Kayfabe Code-Breakers: The Fabulous Ones and The Rock ‘n’ Roll Express
Beltmaker Neal Snow of All-Star Championship Belts (with an assist from Suicidal Philly Sports Fan), continues his mock-ups of Apter mags that threaten to break the Kayfabe code.
When an unknown wrestler with apparently no background, experience or past calling himself “Harley Race” (frankly, it sounds phony) made his professional debut in the WWF in 1986, he was considered a longshot to win the Former Fed’s inaugural King of the Ring tournament. After dispatching former WWWF champion Pedro Morales (the original “Latino Heat”) to win the event, Race had the audacity to wear a crown and cape a la the very man who lifted the gimmick from Bobby Shane in the first place: Jerry Lawler. When the WWF invaded the King’s backyard for a show in Memphis, Lawler got a court injunction preventing Race from not only being billed as the King but also from wearing the royal regalia. (Lawler had a point, as WWF had been billing Race simply as “The King” in newspaper ads.) I believe the litigation stopped there, with Race allowed to be announced as King in every state but Tennessee. Vince and Co. were truly a royal pain in the arse to the struggling territories in the late ’80s.
Wrestling history might have changed–or least been delayed–had Jim Crockett’s Starrcade ’87 been cleared for more PPV markets; however, the WWF juggernaut put a stop to that. Vince mandated that any cable outlet that carried Crockett’s event could not broadcast his Survivor Series; coming off the heels of the wildly successful WrestleMania III, the cable companies caved, with JCP only getting a fraction of the clearance they had hoped for. Crockett was crushed, as he had been counting on PPV revenue to pay off the balances on several “balloon contracts” he had secured his top stars with. That was a shrewd move by McMahon; however, by this point, JCP and Dusty were their worst enemies with bad booking (Ron Garvin defeats Ric Flair for the World title and the dreaded “Dusty finish” at Starrcade that killed the Chicago market) and ballooning egos (to match those worthless contracts).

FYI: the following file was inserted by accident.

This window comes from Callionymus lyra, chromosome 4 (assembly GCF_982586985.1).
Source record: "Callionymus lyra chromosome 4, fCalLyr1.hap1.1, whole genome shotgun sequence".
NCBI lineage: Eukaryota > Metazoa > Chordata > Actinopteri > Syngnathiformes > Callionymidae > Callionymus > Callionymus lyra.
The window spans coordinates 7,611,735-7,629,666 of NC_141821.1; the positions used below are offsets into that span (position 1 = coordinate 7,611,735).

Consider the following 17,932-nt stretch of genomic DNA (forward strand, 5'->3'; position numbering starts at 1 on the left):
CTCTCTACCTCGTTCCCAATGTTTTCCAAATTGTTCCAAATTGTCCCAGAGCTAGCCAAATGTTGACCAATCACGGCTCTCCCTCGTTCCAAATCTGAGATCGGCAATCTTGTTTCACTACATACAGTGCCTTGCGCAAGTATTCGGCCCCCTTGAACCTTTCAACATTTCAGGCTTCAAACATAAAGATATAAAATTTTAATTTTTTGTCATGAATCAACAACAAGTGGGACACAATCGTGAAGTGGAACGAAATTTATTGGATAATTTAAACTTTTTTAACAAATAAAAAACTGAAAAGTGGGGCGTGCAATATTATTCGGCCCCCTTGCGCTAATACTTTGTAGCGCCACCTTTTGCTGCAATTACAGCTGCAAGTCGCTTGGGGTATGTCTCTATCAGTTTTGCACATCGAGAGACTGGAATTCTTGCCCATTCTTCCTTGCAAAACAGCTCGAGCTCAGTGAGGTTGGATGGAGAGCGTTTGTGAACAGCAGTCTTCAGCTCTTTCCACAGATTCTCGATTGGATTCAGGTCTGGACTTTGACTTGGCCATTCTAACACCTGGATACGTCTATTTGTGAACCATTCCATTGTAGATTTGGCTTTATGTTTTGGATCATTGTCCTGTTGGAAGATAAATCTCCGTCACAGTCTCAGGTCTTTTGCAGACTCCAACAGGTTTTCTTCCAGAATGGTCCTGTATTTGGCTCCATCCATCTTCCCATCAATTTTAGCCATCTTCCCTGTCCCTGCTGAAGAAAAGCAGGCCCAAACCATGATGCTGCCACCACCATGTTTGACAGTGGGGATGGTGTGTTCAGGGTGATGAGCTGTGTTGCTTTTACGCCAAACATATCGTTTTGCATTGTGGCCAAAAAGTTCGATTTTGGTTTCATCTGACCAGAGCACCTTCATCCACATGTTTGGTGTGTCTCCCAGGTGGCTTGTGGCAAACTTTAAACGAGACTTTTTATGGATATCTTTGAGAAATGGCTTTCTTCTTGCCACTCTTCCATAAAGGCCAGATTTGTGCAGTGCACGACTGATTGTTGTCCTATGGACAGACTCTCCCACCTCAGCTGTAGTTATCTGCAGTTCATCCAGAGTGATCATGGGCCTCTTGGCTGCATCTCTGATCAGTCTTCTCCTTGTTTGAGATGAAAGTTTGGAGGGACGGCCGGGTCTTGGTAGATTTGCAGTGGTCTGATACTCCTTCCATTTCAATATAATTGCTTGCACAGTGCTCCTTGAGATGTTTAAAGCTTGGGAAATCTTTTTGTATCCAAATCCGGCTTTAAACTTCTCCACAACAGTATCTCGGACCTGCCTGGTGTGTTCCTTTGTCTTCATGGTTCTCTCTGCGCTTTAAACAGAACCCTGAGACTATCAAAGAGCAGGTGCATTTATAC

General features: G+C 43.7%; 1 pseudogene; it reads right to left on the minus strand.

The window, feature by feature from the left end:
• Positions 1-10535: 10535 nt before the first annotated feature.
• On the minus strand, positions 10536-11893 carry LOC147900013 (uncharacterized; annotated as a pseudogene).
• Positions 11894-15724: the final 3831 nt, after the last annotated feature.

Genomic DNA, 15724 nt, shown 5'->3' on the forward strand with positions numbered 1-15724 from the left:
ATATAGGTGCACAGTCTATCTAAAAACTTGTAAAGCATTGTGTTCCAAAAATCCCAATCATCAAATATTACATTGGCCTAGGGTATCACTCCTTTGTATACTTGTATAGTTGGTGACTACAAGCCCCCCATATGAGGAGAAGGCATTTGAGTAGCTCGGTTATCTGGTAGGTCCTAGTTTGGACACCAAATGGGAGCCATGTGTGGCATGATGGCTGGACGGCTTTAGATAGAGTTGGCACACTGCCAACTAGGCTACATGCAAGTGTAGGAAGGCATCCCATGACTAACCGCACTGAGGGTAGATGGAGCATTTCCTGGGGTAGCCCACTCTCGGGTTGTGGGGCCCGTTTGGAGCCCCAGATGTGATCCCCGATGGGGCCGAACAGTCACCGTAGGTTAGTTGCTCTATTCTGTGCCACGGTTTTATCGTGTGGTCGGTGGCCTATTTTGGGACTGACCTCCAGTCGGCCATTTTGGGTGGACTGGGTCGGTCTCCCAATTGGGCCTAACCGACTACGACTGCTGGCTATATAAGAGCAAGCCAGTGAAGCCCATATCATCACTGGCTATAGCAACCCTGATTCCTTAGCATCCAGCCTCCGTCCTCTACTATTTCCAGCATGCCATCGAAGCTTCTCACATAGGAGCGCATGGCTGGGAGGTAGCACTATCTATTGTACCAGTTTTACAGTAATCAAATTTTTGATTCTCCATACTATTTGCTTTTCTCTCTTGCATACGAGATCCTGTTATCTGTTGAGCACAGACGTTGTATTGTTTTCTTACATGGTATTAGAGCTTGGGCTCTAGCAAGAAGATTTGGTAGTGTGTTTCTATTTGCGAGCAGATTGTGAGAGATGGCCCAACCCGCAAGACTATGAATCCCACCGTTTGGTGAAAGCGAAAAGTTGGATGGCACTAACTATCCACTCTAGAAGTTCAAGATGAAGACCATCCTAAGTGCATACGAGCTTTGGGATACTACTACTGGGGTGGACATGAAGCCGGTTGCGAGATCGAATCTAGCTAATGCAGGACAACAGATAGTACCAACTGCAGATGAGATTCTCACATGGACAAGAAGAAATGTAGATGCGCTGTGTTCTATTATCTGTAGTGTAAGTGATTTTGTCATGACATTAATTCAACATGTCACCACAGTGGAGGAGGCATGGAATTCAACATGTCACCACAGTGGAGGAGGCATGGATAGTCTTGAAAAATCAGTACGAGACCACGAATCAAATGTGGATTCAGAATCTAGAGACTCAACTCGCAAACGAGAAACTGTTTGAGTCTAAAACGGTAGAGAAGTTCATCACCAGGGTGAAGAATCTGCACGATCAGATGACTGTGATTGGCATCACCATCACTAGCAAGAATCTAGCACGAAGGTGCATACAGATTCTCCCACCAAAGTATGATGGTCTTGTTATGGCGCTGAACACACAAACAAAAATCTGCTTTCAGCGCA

The healing power of the Von Erich Christian Coalition was legendary in the Apter mags; tragically, they couldn’t save themselves.
With good looks, MTV-style music videos, flashy outfits and the creative juices of Jerry Jarrett and Jerry Lawler behind them, the Fab and the Rock ‘n’ Roll Express knocked the socks of female fans in the Memphis territory, attracting a whole audience demographic: pubescent girls who had no idea had to please them. (Never you mind, Southern girls learn pretty fast.) While both teams worked Monday nights at the Coliseum, the promotion cleaned up on weekend spot shows, sending the Fabs (the A team) to one area on Friday and Saturday nights, and Morton and Gibson to the other. Think Beatle-Mania on a smaller, Southern scale. Even Paul, Ring, John and George would have been envious of the action the Fabs were getting in their van.
File under Apter mags